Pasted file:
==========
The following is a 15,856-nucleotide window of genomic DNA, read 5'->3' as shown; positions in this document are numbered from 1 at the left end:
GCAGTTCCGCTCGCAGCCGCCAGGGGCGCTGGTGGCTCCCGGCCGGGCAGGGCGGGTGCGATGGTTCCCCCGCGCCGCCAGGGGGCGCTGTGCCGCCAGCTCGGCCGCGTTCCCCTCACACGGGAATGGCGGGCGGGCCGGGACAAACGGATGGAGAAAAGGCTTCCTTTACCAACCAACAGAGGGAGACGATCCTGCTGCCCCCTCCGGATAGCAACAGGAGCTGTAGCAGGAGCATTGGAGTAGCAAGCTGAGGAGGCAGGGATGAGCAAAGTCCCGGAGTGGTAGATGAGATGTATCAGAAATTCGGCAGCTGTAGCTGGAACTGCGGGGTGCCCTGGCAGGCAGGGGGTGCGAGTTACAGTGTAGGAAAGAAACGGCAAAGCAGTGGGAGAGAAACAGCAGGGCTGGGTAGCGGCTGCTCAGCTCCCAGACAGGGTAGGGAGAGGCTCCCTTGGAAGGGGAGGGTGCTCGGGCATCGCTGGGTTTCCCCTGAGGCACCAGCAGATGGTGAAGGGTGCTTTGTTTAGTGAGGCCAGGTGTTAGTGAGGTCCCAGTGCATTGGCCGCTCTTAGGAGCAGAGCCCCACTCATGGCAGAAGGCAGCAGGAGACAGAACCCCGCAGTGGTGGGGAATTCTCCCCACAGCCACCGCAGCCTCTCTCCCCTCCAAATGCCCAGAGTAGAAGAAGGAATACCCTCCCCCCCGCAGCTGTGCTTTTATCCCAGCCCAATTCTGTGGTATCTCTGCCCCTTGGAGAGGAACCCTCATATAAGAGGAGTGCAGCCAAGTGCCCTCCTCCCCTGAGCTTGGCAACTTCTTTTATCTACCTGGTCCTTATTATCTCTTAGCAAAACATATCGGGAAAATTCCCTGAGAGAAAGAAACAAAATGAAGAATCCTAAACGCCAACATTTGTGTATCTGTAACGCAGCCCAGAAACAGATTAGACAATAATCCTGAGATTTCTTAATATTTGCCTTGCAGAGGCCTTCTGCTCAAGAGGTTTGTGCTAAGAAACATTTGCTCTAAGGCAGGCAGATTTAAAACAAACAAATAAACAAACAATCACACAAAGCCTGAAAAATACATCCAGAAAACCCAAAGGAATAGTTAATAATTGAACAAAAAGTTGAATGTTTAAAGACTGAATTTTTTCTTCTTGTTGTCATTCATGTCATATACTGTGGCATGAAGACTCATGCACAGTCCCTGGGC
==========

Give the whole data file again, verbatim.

The following is a 15,856-nucleotide window of genomic DNA, read 5'->3' as shown; positions in this document are numbered from 1 at the left end:
GCAGTTCCGCTCGCAGCCGCCAGGGGCGCTGGTGGCTCCCGGCCGGGCAGGGCGGGTGCGATGGTTCCCCCGCGCCGCCAGGGGGCGCTGTGCCGCCAGCTCGGCCGCGTTCCCCTCACACGGGAATGGCGGGCGGGCCGGGACAAACGGATGGAGAAAAGGCTTCCTTTACCAACCAACAGAGGGAGACGATCCTGCTGCCCCCTCCGGATAGCAACAGGAGCTGTAGCAGGAGCATTGGAGTAGCAAGCTGAGGAGGCAGGGATGAGCAAAGTCCCGGAGTGGTAGATGAGATGTATCAGAAATTCGGCAGCTGTAGCTGGAACTGCGGGGTGCCCTGGCAGGCAGGGGGTGCGAGTTACAGTGTAGGAAAGAAACGGCAAAGCAGTGGGAGAGAAACAGCAGGGCTGGGTAGCGGCTGCTCAGCTCCCAGACAGGGTAGGGAGAGGCTCCCTTGGAAGGGGAGGGTGCTCGGGCATCGCTGGGTTTCCCCTGAGGCACCAGCAGATGGTGAAGGGTGCTTTGTTTAGTGAGGCCAGGTGTTAGTGAGGTCCCAGTGCATTGGCCGCTCTTAGGAGCAGAGCCCCACTCATGGCAGAAGGCAGCAGGAGACAGAACCCCGCAGTGGTGGGGAATTCTCCCCACAGCCACCGCAGCCTCTCTCCCCTCCAAATGCCCAGAGTAGAAGAAGGAATACCCTCCCCCCCGCAGCTGTGCTTTTATCCCAGCCCAATTCTGTGGTATCTCTGCCCCTTGGAGAGGAACCCTCATATAAGAGGAGTGCAGCCAAGTGCCCTCCTCCCCTGAGCTTGGCAACTTCTTTTATCTACCTGGTCCTTATTATCTCTTAGCAAAACATATCGGGAAAATTCCCTGAGAGAAAGAAACAAAATGAAGAATCCTAAACGCCAACATTTGTGTATCTGTAACGCAGCCCAGAAACAGATTAGACAATAATCCTGAGATTTCTTAATATTTGCCTTGCAGAGGCCTTCTGCTCAAGAGGTTTGTGCTAAGAAACATTTGCTCTAAGGCAGGCAGATTTAAAACAAACAAATAAACAAACAATCACACAAAGCCTGAAAAATACATCCAGAAAACCCAAAGGAATAGTTAATAATTGAACAAAAAGTTGAATGTTTAAAGACTGAATTTTTTCTTCTTGTTGTCATTCATGTCATATACTGTGGCATGAAGACTCATGCACAGTCCCTGGGC